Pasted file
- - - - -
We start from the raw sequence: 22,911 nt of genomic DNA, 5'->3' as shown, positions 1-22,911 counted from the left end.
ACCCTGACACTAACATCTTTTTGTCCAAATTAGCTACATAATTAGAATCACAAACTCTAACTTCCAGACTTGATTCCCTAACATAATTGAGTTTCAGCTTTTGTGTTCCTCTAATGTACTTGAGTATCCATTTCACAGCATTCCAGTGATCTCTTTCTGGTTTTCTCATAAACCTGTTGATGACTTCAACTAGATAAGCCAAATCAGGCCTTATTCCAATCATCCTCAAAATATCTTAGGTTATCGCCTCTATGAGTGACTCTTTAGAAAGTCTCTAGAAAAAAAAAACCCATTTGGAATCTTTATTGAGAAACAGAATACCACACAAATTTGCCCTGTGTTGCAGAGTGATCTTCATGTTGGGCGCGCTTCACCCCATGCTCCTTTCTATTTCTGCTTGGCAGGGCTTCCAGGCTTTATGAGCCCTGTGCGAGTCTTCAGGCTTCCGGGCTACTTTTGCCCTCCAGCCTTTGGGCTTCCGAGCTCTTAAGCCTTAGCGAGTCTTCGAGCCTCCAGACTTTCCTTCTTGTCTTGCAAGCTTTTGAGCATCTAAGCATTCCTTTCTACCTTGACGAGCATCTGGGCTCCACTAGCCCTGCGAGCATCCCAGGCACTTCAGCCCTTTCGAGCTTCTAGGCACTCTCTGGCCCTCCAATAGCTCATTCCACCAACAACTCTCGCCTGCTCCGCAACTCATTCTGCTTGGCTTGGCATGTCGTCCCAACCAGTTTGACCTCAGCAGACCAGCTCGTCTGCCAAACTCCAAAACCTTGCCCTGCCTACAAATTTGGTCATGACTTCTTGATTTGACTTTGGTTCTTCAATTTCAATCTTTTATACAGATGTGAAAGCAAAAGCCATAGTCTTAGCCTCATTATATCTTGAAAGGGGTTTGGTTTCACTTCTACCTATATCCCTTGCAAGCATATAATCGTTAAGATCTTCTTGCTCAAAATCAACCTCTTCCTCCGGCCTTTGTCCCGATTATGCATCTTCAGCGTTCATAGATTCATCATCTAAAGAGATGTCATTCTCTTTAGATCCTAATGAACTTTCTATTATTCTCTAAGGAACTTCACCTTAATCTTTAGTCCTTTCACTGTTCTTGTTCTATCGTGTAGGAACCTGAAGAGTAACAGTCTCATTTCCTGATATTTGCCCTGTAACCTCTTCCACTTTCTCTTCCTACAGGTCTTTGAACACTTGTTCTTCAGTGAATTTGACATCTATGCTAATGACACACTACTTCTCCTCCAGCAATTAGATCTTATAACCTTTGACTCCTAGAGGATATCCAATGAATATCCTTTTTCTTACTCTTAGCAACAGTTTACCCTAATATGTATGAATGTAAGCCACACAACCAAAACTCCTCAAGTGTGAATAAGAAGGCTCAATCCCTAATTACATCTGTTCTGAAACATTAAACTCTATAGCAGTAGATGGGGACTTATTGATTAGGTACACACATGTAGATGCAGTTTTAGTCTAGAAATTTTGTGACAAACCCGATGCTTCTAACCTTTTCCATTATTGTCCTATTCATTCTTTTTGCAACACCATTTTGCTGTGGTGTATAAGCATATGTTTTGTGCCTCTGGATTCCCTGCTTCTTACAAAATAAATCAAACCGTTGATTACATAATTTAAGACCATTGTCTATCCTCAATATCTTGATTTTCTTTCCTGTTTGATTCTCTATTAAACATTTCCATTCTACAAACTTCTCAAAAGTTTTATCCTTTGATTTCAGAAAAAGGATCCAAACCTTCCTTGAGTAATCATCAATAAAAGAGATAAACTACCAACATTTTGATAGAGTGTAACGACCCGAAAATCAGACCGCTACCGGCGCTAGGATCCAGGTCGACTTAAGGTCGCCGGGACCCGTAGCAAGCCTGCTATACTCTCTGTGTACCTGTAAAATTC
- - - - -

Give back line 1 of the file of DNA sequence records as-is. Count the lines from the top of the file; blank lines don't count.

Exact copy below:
We start from the raw sequence: 22,911 nt of genomic DNA, 5'->3' as shown, positions 1-22,911 counted from the left end.